The threat of right-wing authoritarianism in the United States has lodged itself in the public mind in the model of January 6: A candidate for office refuses to accept defeat and then gins up phony legal complaints escalating into violence. But the more durable and successful model is the pattern used by strongmen like Viktor Orban, which does not require a violent assault on the state but instead employs a combination of legal methods: stacking legislative districts, using state power to bully corporations into support for the ruling party, marginalizing independent media and exploiting state-controlled pseudo-journalistic alternatives, and seizing control of the education system.
Ron DeSantis has used all these tools at various times. Over the last week, the last piece — his determination to control the ideological tenor of schools — has been on bright display. Orban identified schools and universities as a source of dissent, and set out to seize ideological control by placing his allies in control. DeSantis is doing the exact same thing.
(1) DeSantis, who has stacked the boards controlling state universities with allies while consolidating power in their hands, has appointed a half-dozen cronies to the board of the New College of Florida. What’s notable about the cast is its personal loyalty and its will to power. Christopher Rufo, the most famous, has used charges of grooming against various DeSantis political opponents and appeared with DeSantis at his events; Charles Kesler writes for the Claremont Review of Books, a bastion of authoritarian thought, and has praised DeSantis as the future of the party; Mark Bauerlein is an editor at the right-wing journal First Things and a former member of “Scholars for Trump” who has showered DeSantis with compliments; Matthew Spalding is associated with Claremont and right-wing Hillsdale College, and has attacked Republican critics of Donald Trump.
The undisguised purpose of this move is to put a right-wing stamp on the school’s curriculum. “Alongside two others not up for appointment who support DeSantis’s strategy and another who is expected to be replaced soon, the new BOT appointees can, with their majority power, theoretically target progressive programming at the school,” gushes the National Review.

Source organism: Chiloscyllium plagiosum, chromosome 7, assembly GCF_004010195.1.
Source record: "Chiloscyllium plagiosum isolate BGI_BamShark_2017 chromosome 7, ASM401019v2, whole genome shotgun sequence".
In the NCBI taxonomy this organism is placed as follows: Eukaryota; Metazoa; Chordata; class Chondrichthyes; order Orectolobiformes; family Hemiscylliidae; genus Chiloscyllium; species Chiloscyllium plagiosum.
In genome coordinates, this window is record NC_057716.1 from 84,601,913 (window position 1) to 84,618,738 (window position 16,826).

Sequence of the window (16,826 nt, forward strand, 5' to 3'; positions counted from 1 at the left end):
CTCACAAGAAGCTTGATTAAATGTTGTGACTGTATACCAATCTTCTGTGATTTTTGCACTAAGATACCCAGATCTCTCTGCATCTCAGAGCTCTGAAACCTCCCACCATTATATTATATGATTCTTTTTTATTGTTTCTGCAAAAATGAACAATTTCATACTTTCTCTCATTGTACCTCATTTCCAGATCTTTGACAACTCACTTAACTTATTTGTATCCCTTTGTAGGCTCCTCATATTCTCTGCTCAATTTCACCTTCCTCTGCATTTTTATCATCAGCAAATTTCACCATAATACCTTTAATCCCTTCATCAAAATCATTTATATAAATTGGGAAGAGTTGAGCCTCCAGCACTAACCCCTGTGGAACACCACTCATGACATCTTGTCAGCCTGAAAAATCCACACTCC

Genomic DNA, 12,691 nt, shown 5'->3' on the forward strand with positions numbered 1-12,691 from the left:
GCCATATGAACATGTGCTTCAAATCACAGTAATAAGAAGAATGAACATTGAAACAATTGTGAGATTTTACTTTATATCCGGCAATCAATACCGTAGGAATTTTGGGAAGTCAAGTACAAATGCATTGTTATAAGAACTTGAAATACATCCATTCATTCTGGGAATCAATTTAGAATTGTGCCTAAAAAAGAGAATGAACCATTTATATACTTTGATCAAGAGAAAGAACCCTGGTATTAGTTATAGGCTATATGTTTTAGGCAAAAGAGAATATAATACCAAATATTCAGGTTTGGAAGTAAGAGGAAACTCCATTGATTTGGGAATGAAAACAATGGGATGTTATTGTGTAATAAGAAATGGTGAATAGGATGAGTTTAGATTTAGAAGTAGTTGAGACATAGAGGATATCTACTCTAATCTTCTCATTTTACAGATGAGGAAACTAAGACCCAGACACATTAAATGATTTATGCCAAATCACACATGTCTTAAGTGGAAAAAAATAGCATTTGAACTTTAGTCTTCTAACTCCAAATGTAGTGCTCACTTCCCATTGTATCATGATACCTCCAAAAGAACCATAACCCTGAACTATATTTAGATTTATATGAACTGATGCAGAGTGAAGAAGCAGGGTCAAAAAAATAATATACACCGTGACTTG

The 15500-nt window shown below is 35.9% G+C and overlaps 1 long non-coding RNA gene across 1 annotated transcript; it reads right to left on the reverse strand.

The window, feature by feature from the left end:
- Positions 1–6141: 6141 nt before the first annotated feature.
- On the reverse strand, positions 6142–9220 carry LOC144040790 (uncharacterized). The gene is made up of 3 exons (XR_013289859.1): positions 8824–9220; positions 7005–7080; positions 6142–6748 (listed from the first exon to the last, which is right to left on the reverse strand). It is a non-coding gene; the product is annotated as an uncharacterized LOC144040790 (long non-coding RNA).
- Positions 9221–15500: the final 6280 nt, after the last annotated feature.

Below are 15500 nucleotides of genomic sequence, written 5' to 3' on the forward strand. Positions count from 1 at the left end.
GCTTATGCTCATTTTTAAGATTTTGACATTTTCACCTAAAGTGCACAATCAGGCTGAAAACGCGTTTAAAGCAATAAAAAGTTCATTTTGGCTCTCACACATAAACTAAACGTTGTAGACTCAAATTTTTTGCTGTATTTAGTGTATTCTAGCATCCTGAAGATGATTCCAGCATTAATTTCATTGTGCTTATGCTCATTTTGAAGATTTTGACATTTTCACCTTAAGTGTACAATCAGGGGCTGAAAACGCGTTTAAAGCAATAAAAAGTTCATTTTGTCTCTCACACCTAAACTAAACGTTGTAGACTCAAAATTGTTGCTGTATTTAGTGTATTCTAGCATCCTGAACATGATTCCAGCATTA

(2) DeSantis’s “Stop Woke Act,” forbidding businesses, schools, and universities from espousing a series of concepts (primarily the existence of structural racism), was struck down last year as a blatant violation of the First Amendment. But DeSantis and his allies are plotting to find ways around their legal defeat. ProPublica reports that several universities in the state have dropped or altered courses on critical race theory, a perfectly respectable academic discipline, in response to the ongoing threats.
(3) Last year, DeSantis signed a law that his critics called “Don’t Say Gay,” but which he insisted merely prohibited young children from being taught about gender and sexuality. Judd Legum reports that the law, just as its critics predicted, is being used to crack down on a much broader array of pedagogy.
“Public records obtained by Popular Information through the Florida Freedom to Read Project reveal that several Florida schools have already removed books with LGBTQ characters from their libraries, citing the Parental Rights in Education Act,” he finds. “Further, training materials produced by the Florida Department of Education for librarians reveal that the DeSantis administration is encouraging this expansive interpretation of the law.” One book removed from a school library was Tango Makes Three, the true story of two male penguins, Roy and Silo, who lived in the Central Park Zoo.” The book, Leggum notes, contains “no sexual content,” presumably including penguin sex.
It is important to understand that there is a critique of the academic left rooted in free-speech norms that posits that many schools have had an atmosphere of ideological pressure that discourages or punishes professors who violate left-wing taboos. This is not the belief system animating DeSantis’s academic mission. He is not seeking to protect or restore free speech, but to impose controls of his own liking.
His maneuvers to control education are ideological, consistent with his uses of state power: They follow a post-liberal vision eschewing any pretense of neutrality. Conservatives would wax hysterical if a Democrat tried anything similar. (Imagine the response from the right if, say, Gavin Newsom stripped tax benefits from a company because it criticized one of his positions.) The only justification is raw power. DeSantis’s supporters reason that their enemies are illiberal fanatics, and so they have permission to use illiberal methods of their own.
It is also important to understand that DeSantis’s gleeful use of state power to intimidate critics and load the deck, unlike Trump’s, have generated virtually no pushback at all within the Republican Party. Because of this, and also because they manifest themselves in an endless series of bureaucratic maneuvering, they generate a fraction of the media attention and backlash.
At the National Conservatism Conference, spokespeople for DeSantis and Orban cited one another as models. DeSantis’s version of Orbanism may pose a less acute danger than Trump’s, with its threat of acute violence and imminent constitutional collapse. But the reason DeSantis has consolidated support within the party’s right wing is precisely because he is not abandoning its fervent post-liberalism. He is, instead, offering a way to succeed where Trump failed.